Tech and Industry
Meet the New Maryland audio media company poised to take over the market... RBmedia's reach already includes spoken audio content, but the audiobook acquisition opens up a whole new audience, including listeners on platforms like Sonos, CarPlay, Android Auto and across over 10,000 libraries worldwide that use RBmedia’s tech for book lending. Techcrunch.com reports that the Maryland-based company had already enjoyed a strong library business, but the Audiobooks.com acquisition represents its direct-to-consumer efforts.
Publisher's Weekly recently reported that last year was the first time in five years that hardcover print book sales overtook e-books. But audiobooks sales are still experiencing tremendous growth. That said, consumers are moving away from e-readers sales and are migrating to print rather than being lost.
Goodreader.com reports that if you search for murder mystery or steamy romance, you are brought to a million sites, most of which do not have podcasts or are click baity top 10 type of things. Audiosear.ch specializes in being the best podcast directory and is worth checking out.
AudioBookMaker lets you create audiobooks from text files or text that you copy or add to the program. The application supports the plain text format, and you may import Microsoft Word (only if Office is installed) and HTML files as well, says ghacks.net. Could this be an aid to busy narrators struggling to pre-read their projects?
Like speed reading, speed listening presents a false sense of accomplishment: exposure to the content that, due to limiting that exposure to less-than-natural pacing, poses deleterious effects to comprehension, retention, and, yes, even enjoyment of what is being consumed. NoShelfRequired shared the perception that Speed Listening is not really a discussion of audiobook listening; instead, the subject is the avoidance of listening, and, thereby, the avoidance of actually falling into the audiobook.
The audiobook for George Saunders' latest book and first novel, "Lincoln in the Bardo" has a cast of 166, including David Sedaris, Lena Dunham, Ben Stiller, Susan Sarandon, Megan Mullally and Don Cheadle. The LA Times asks: "Can you identify the voice in this excerpt?"
A scroll.in writer admits: '...the fact of “being-read-to” became, for a whole fortnight and for the first time since childhood, this wonderfully soothing sea where I bobbed around to the freshness of contemporary Hindi popular fiction.'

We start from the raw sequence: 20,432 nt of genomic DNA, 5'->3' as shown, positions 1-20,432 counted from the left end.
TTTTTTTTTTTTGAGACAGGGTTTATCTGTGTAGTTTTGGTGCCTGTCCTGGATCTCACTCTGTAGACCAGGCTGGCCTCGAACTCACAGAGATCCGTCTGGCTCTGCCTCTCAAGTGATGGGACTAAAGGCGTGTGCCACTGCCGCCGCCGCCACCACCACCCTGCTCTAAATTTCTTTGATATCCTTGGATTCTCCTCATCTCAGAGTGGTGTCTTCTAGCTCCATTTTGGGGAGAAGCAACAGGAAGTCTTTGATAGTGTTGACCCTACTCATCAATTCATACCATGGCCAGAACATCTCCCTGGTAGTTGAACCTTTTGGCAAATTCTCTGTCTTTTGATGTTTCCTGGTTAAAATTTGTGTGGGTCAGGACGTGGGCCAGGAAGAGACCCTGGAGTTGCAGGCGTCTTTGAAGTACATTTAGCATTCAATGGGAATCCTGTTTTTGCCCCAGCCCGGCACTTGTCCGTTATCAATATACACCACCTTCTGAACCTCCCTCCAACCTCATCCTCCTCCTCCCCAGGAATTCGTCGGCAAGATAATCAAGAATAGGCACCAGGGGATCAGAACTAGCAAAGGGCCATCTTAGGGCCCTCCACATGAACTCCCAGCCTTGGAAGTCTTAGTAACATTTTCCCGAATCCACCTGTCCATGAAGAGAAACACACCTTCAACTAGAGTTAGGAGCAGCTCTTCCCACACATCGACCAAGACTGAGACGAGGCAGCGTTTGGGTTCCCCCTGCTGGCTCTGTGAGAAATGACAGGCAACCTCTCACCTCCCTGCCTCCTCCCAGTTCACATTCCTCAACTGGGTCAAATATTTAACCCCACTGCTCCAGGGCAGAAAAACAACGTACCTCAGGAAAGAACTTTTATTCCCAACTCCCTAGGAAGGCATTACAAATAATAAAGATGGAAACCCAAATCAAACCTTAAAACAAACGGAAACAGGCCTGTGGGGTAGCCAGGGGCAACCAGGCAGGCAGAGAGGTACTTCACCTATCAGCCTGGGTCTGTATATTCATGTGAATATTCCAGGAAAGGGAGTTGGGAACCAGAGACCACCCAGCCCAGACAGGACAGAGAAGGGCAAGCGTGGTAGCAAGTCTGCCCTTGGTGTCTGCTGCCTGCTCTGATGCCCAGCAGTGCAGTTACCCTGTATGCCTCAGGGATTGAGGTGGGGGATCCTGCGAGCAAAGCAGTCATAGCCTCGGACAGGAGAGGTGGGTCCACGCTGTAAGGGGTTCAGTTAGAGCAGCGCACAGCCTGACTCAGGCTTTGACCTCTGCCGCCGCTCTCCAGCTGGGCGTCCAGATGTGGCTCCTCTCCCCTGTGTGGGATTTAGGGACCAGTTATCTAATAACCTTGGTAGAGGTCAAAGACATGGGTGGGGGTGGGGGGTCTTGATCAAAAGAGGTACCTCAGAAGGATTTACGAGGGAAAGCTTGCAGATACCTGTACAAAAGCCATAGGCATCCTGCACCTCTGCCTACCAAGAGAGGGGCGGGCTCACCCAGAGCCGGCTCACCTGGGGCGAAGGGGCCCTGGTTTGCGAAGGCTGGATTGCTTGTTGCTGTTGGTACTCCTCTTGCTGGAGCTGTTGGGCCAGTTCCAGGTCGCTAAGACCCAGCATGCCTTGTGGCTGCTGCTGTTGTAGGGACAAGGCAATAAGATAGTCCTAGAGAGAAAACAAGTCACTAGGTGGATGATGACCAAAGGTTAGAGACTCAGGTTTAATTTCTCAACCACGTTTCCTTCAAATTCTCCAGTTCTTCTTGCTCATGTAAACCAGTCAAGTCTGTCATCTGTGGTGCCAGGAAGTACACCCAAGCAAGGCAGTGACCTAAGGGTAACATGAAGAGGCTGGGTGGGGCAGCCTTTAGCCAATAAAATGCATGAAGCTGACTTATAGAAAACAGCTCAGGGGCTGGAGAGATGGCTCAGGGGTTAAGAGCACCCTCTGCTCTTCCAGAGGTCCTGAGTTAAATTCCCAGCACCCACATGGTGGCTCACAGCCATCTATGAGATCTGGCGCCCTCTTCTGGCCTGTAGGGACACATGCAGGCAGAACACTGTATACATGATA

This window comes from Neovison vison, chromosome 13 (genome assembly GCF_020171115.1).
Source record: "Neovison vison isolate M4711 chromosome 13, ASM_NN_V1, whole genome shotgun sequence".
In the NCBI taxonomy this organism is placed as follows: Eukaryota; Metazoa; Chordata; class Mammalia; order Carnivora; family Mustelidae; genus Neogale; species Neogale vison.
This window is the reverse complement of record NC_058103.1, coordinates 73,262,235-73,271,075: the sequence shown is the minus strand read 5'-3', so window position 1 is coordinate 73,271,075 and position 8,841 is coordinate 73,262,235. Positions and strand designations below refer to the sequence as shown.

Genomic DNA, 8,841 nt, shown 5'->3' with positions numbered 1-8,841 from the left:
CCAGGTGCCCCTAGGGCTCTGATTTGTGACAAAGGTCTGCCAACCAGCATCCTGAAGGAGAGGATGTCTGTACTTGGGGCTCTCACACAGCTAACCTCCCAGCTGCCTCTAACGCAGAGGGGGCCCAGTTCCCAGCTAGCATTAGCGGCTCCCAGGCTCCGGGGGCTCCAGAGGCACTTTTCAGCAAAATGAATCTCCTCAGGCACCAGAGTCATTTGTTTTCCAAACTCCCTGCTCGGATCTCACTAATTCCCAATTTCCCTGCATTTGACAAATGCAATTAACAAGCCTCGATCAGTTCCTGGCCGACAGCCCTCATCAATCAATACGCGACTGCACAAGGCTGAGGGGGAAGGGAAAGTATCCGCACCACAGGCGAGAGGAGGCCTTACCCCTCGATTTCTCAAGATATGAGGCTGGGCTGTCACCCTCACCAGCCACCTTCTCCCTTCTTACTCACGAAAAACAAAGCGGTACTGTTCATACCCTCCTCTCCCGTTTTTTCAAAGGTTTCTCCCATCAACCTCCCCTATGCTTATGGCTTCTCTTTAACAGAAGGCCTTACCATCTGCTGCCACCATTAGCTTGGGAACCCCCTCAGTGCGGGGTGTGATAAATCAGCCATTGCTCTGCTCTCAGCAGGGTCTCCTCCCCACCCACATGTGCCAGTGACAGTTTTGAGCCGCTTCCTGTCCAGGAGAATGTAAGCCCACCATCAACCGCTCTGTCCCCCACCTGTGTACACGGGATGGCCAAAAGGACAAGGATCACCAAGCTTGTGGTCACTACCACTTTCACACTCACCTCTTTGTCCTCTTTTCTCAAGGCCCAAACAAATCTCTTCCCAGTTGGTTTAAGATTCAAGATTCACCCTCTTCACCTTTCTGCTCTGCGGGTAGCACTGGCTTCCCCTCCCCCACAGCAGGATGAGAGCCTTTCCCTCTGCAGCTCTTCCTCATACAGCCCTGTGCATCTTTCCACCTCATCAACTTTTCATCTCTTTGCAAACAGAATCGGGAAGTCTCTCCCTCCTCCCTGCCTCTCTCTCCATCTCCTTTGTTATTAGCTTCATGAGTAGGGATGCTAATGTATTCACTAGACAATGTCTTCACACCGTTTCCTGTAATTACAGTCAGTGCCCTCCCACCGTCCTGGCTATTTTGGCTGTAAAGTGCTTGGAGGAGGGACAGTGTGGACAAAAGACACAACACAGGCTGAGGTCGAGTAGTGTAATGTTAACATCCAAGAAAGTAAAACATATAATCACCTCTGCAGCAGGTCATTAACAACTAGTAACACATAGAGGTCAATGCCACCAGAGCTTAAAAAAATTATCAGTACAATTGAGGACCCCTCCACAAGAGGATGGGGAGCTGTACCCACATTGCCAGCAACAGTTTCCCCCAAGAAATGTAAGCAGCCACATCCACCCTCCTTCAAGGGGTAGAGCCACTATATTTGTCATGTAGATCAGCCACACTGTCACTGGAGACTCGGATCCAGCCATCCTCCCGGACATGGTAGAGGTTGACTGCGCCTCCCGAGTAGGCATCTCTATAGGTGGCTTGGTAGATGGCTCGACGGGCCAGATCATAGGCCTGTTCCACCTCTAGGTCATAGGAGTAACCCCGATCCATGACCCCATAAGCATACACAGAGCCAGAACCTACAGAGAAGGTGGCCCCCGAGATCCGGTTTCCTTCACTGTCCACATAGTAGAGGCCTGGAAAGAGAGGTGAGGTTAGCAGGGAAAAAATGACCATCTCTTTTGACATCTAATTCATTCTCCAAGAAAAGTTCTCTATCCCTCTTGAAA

International Audiobook News
According to TheBookSeller.com, The Digital Economy Bill, one of the last to be passed before the pre-election dissolution of Parliament, became law at the end of last week (27th April). From 1st July 2018, PLR will now apply to e-book and audiobooks loaned remotely, with the first payments to authors due to be paid in arrears in January 2020. The rate of payment will be the same as for physical books (currently 7p per loan).
In Britain,The Sun covered an interesting story about Audible beaming an audiobook into space for the first time ever. HUNDREDS of people witnessed a one-of-a-kind event designed for both earthlings and aliens alike to intercept, the audio drama Alien: River of Pain was transmitted from the Royal Observatory Greenwich.
The Bookseller is pleased to share with the APA members their article the state of audio in the UK and some pre-publication alerts.
Audiobooks for the Print-disabled
Maltese-language books have finally become accessible to children with visual impairment, as a local publisher and a team of actors have got together to produce the first set of professional audiobooks. The Times of Malta reports on this new program.
The Saigon-gpdaily reports that the Department of Justice in Ho Chi Minh City and Library for Blind People yesterday jointly organized a meeting about a program to introduce audio books on law for visually impaired people.
The Free Press Journal recently covered a story about India making great strides toward providing equal access to printed texts for its visually-impaired population. Nine empowering services reach out to those with sight challenges and offer them audible and tactile alternative texts.
“Voice work” is the term for adding accent, dialect and specific distinctive qualities to different characters’ voices in audiobooks. Some avid audiobook consumers love it, some hate it. Lithub investigated how, like hot sauces, Southern accents are perhaps their own little cottage industry